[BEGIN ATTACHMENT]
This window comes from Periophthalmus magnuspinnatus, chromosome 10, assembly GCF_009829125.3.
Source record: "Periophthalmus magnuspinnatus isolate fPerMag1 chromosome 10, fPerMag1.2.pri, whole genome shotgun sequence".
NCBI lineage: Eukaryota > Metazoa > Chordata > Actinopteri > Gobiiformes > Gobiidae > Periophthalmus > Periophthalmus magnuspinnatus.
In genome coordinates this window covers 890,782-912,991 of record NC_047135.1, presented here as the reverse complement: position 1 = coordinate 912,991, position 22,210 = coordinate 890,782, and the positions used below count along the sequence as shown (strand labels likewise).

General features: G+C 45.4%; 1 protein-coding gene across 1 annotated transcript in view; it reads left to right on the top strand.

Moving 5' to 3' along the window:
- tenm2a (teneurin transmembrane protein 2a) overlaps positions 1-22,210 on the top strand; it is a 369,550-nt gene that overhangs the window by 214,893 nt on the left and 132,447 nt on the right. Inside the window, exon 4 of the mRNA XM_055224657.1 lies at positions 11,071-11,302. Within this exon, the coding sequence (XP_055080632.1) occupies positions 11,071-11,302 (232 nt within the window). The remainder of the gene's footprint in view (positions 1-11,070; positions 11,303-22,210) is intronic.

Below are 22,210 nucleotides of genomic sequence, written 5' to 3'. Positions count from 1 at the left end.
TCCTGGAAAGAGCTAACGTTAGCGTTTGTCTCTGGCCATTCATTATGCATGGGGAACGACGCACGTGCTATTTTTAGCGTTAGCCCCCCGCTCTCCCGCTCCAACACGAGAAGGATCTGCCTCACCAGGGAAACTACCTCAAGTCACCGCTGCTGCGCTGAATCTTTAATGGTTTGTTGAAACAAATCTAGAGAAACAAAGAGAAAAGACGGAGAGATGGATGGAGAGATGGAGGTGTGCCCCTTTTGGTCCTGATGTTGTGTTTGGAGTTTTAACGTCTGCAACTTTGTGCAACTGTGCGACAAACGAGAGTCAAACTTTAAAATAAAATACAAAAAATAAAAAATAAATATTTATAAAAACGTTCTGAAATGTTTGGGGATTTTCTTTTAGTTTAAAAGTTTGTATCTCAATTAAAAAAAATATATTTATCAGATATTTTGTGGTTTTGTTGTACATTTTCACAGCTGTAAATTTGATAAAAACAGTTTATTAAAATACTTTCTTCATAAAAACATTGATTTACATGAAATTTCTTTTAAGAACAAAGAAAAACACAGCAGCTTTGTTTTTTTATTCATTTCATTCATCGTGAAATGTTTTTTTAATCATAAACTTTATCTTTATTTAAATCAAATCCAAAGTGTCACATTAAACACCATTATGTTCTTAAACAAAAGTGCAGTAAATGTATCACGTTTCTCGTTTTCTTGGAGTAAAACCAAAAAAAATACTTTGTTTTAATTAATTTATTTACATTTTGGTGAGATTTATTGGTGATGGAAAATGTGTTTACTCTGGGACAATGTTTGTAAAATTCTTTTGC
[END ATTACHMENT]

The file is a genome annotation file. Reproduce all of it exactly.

This window comes from Periophthalmus magnuspinnatus, chromosome 10, assembly GCF_009829125.3.
Source record: "Periophthalmus magnuspinnatus isolate fPerMag1 chromosome 10, fPerMag1.2.pri, whole genome shotgun sequence".
NCBI lineage: Eukaryota > Metazoa > Chordata > Actinopteri > Gobiiformes > Gobiidae > Periophthalmus > Periophthalmus magnuspinnatus.
In genome coordinates this window covers 890,782-912,991 of record NC_047135.1, presented here as the reverse complement: position 1 = coordinate 912,991, position 22,210 = coordinate 890,782, and the positions used below count along the sequence as shown (strand labels likewise).

General features: G+C 45.4%; 1 protein-coding gene across 1 annotated transcript in view; it reads left to right on the top strand.

Moving 5' to 3' along the window:
- tenm2a (teneurin transmembrane protein 2a) overlaps positions 1-22,210 on the top strand; it is a 369,550-nt gene that overhangs the window by 214,893 nt on the left and 132,447 nt on the right. Inside the window, exon 4 of the mRNA XM_055224657.1 lies at positions 11,071-11,302. Within this exon, the coding sequence (XP_055080632.1) occupies positions 11,071-11,302 (232 nt within the window). The remainder of the gene's footprint in view (positions 1-11,070; positions 11,303-22,210) is intronic.

Below are 22,210 nucleotides of genomic sequence, written 5' to 3'. Positions count from 1 at the left end.
TCCTGGAAAGAGCTAACGTTAGCGTTTGTCTCTGGCCATTCATTATGCATGGGGAACGACGCACGTGCTATTTTTAGCGTTAGCCCCCCGCTCTCCCGCTCCAACACGAGAAGGATCTGCCTCACCAGGGAAACTACCTCAAGTCACCGCTGCTGCGCTGAATCTTTAATGGTTTGTTGAAACAAATCTAGAGAAACAAAGAGAAAAGACGGAGAGATGGATGGAGAGATGGAGGTGTGCCCCTTTTGGTCCTGATGTTGTGTTTGGAGTTTTAACGTCTGCAACTTTGTGCAACTGTGCGACAAACGAGAGTCAAACTTTAAAATAAAATACAAAAAATAAAAAATAAATATTTATAAAAACGTTCTGAAATGTTTGGGGATTTTCTTTTAGTTTAAAAGTTTGTATCTCAATTAAAAAAAATATATTTATCAGATATTTTGTGGTTTTGTTGTACATTTTCACAGCTGTAAATTTGATAAAAACAGTTTATTAAAATACTTTCTTCATAAAAACATTGATTTACATGAAATTTCTTTTAAGAACAAAGAAAAACACAGCAGCTTTGTTTTTTTATTCATTTCATTCATCGTGAAATGTTTTTTTAATCATAAACTTTATCTTTATTTAAATCAAATCCAAAGTGTCACATTAAACACCATTATGTTCTTAAACAAAAGTGCAGTAAATGTATCACGTTTCTCGTTTTCTTGGAGTAAAACCAAAAAAAATACTTTGTTTTAATTAATTTATTTACATTTTGGTGAGATTTATTGGTGATGGAAAATGTGTTTACTCTGGGACAATGTTTGTAAAATTCTTTTGC